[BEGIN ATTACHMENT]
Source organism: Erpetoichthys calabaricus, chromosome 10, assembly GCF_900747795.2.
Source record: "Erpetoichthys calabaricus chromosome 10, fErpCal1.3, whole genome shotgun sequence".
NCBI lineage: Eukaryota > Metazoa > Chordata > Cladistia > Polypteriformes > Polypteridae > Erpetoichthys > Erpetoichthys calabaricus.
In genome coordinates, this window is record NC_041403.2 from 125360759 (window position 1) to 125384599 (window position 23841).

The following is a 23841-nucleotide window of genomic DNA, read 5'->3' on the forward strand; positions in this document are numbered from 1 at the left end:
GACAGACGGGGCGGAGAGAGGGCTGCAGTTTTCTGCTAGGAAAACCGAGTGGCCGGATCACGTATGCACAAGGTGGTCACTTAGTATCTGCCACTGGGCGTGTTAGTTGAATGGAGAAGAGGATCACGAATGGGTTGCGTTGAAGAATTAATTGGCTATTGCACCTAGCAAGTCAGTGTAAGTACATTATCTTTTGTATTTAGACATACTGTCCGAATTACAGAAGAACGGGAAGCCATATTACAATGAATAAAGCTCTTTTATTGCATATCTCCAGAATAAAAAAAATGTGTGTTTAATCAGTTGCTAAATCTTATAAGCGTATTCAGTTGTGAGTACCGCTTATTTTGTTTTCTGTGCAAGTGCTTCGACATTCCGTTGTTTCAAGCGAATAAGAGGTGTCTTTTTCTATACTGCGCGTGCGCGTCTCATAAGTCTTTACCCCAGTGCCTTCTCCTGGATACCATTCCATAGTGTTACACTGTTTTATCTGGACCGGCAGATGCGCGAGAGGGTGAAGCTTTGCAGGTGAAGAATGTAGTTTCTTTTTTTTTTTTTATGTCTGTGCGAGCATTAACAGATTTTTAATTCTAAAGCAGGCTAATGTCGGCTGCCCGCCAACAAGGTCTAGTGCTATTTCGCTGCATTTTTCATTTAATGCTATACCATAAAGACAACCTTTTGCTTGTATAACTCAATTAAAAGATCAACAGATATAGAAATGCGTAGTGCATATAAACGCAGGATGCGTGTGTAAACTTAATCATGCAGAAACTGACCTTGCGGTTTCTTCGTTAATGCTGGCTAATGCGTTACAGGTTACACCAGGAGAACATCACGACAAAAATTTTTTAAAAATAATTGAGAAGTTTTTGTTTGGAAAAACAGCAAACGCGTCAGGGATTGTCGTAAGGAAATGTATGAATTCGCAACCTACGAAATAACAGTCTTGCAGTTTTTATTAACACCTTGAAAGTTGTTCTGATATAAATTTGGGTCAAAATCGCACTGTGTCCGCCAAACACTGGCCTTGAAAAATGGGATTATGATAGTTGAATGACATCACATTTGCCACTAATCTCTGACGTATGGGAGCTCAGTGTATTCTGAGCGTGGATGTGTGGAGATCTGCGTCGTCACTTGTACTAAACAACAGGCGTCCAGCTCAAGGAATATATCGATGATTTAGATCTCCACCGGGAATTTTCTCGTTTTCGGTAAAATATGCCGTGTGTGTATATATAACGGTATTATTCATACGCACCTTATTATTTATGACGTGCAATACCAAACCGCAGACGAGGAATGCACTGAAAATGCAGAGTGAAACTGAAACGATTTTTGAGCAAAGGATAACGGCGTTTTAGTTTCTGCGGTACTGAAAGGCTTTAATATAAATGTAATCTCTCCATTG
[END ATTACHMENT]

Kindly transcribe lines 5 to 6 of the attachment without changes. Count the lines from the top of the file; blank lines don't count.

The following is a 23841-nucleotide window of genomic DNA, read 5'->3' on the forward strand; positions in this document are numbered from 1 at the left end:
GACAGACGGGGCGGAGAGAGGGCTGCAGTTTTCTGCTAGGAAAACCGAGTGGCCGGATCACGTATGCACAAGGTGGTCACTTAGTATCTGCCACTGGGCGTGTTAGTTGAATGGAGAAGAGGATCACGAATGGGTTGCGTTGAAGAATTAATTGGCTATTGCACCTAGCAAGTCAGTGTAAGTACATTATCTTTTGTATTTAGACATACTGTCCGAATTACAGAAGAACGGGAAGCCATATTACAATGAATAAAGCTCTTTTATTGCATATCTCCAGAATAAAAAAAATGTGTGTTTAATCAGTTGCTAAATCTTATAAGCGTATTCAGTTGTGAGTACCGCTTATTTTGTTTTCTGTGCAAGTGCTTCGACATTCCGTTGTTTCAAGCGAATAAGAGGTGTCTTTTTCTATACTGCGCGTGCGCGTCTCATAAGTCTTTACCCCAGTGCCTTCTCCTGGATACCATTCCATAGTGTTACACTGTTTTATCTGGACCGGCAGATGCGCGAGAGGGTGAAGCTTTGCAGGTGAAGAATGTAGTTTCTTTTTTTTTTTTTATGTCTGTGCGAGCATTAACAGATTTTTAATTCTAAAGCAGGCTAATGTCGGCTGCCCGCCAACAAGGTCTAGTGCTATTTCGCTGCATTTTTCATTTAATGCTATACCATAAAGACAACCTTTTGCTTGTATAACTCAATTAAAAGATCAACAGATATAGAAATGCGTAGTGCATATAAACGCAGGATGCGTGTGTAAACTTAATCATGCAGAAACTGACCTTGCGGTTTCTTCGTTAATGCTGGCTAATGCGTTACAGGTTACACCAGGAGAACATCACGACAAAAATTTTTTAAAAATAATTGAGAAGTTTTTGTTTGGAAAAACAGCAAACGCGTCAGGGATTGTCGTAAGGAAATGTATGAATTCGCAACCTACGAAATAACAGTCTTGCAGTTTTTATTAACACCTTGAAAGTTGTTCTGATATAAATTTGGGTCAAAATCGCACTGTGTCCGCCAAACACTGGCCTTGAAAAATGGGATTATGATAGTTGAATGACATCACATTTGCCACTAATCTCTGACGTATGGGAGCTCAGTGTATTCTGAGCGTGGATGTGTGGAGATCTGCGTCGTCACTTGTACTAAACAACAGGCGTCCAGCTCAAGGAATATATCGATGATTTAGATCTCCACCGGGAATTTTCTCGTTTTCGGTAAAATATGCCGTGTGTGTATATATAACGGTATTATTCATACGCACCTTATTATTTATGACGTGCAATACCAAACCGCAGACGAGGAATGCACTGAAAATGCAGAGTGAAACTGAAACGATTTTTGAGCAAAGGATAACGGCGTTTTAGTTTCTGCGGTACTGAAAGGCTTTAATATAAATGTAATCTCTCCATTG